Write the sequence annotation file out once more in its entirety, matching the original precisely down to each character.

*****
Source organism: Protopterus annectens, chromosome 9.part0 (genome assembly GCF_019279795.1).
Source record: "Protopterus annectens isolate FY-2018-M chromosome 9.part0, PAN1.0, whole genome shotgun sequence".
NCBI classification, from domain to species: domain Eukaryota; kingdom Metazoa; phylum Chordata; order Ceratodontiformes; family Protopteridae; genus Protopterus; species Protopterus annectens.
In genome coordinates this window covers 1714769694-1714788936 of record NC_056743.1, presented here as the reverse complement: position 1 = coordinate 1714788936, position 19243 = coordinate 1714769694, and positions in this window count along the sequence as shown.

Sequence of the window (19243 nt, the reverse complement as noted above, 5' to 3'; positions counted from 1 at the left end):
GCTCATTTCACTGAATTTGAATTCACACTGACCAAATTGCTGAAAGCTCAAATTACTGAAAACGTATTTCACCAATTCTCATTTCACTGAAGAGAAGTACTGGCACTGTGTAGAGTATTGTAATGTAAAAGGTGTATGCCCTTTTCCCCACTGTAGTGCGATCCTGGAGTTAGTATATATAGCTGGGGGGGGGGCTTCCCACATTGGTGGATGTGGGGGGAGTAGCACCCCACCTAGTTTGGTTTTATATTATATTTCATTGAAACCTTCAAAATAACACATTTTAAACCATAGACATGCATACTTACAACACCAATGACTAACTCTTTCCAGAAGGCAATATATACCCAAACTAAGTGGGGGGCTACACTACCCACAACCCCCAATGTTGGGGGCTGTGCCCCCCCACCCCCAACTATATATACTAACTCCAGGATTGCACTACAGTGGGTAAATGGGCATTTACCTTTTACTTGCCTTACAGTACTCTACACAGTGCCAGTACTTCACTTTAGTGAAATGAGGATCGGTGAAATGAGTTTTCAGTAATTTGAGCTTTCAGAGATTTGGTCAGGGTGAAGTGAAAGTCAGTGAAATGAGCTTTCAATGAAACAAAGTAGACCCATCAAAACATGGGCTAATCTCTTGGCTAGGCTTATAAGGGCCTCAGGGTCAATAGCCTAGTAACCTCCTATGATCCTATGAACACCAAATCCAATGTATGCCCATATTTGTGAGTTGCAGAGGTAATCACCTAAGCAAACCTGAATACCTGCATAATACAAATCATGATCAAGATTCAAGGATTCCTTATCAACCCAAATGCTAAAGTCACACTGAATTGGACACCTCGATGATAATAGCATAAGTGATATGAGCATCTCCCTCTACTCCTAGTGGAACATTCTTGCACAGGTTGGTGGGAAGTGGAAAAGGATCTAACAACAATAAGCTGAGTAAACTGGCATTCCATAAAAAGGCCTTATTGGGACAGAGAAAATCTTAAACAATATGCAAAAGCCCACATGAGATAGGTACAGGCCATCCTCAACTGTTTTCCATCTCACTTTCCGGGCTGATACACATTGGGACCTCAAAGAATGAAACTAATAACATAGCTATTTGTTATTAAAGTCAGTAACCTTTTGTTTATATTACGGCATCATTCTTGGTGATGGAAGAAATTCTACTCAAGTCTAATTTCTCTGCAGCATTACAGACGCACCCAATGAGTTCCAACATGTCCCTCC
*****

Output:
Source organism: Protopterus annectens, chromosome 9.part0 (genome assembly GCF_019279795.1).
Source record: "Protopterus annectens isolate FY-2018-M chromosome 9.part0, PAN1.0, whole genome shotgun sequence".
NCBI classification, from domain to species: domain Eukaryota; kingdom Metazoa; phylum Chordata; order Ceratodontiformes; family Protopteridae; genus Protopterus; species Protopterus annectens.
In genome coordinates this window covers 1714769694-1714788936 of record NC_056743.1, presented here as the reverse complement: position 1 = coordinate 1714788936, position 19243 = coordinate 1714769694, and positions in this window count along the sequence as shown.

Sequence of the window (19243 nt, the reverse complement as noted above, 5' to 3'; positions counted from 1 at the left end):
GCTCATTTCACTGAATTTGAATTCACACTGACCAAATTGCTGAAAGCTCAAATTACTGAAAACGTATTTCACCAATTCTCATTTCACTGAAGAGAAGTACTGGCACTGTGTAGAGTATTGTAATGTAAAAGGTGTATGCCCTTTTCCCCACTGTAGTGCGATCCTGGAGTTAGTATATATAGCTGGGGGGGGGGCTTCCCACATTGGTGGATGTGGGGGGAGTAGCACCCCACCTAGTTTGGTTTTATATTATATTTCATTGAAACCTTCAAAATAACACATTTTAAACCATAGACATGCATACTTACAACACCAATGACTAACTCTTTCCAGAAGGCAATATATACCCAAACTAAGTGGGGGGCTACACTACCCACAACCCCCAATGTTGGGGGCTGTGCCCCCCCACCCCCAACTATATATACTAACTCCAGGATTGCACTACAGTGGGTAAATGGGCATTTACCTTTTACTTGCCTTACAGTACTCTACACAGTGCCAGTACTTCACTTTAGTGAAATGAGGATCGGTGAAATGAGTTTTCAGTAATTTGAGCTTTCAGAGATTTGGTCAGGGTGAAGTGAAAGTCAGTGAAATGAGCTTTCAATGAAACAAAGTAGACCCATCAAAACATGGGCTAATCTCTTGGCTAGGCTTATAAGGGCCTCAGGGTCAATAGCCTAGTAACCTCCTATGATCCTATGAACACCAAATCCAATGTATGCCCATATTTGTGAGTTGCAGAGGTAATCACCTAAGCAAACCTGAATACCTGCATAATACAAATCATGATCAAGATTCAAGGATTCCTTATCAACCCAAATGCTAAAGTCACACTGAATTGGACACCTCGATGATAATAGCATAAGTGATATGAGCATCTCCCTCTACTCCTAGTGGAACATTCTTGCACAGGTTGGTGGGAAGTGGAAAAGGATCTAACAACAATAAGCTGAGTAAACTGGCATTCCATAAAAAGGCCTTATTGGGACAGAGAAAATCTTAAACAATATGCAAAAGCCCACATGAGATAGGTACAGGCCATCCTCAACTGTTTTCCATCTCACTTTCCGGGCTGATACACATTGGGACCTCAAAGAATGAAACTAATAACATAGCTATTTGTTATTAAAGTCAGTAACCTTTTGTTTATATTACGGCATCATTCTTGGTGATGGAAGAAATTCTACTCAAGTCTAATTTCTCTGCAGCATTACAGACGCACCCAATGAGTTCCAACATGTCCCTCC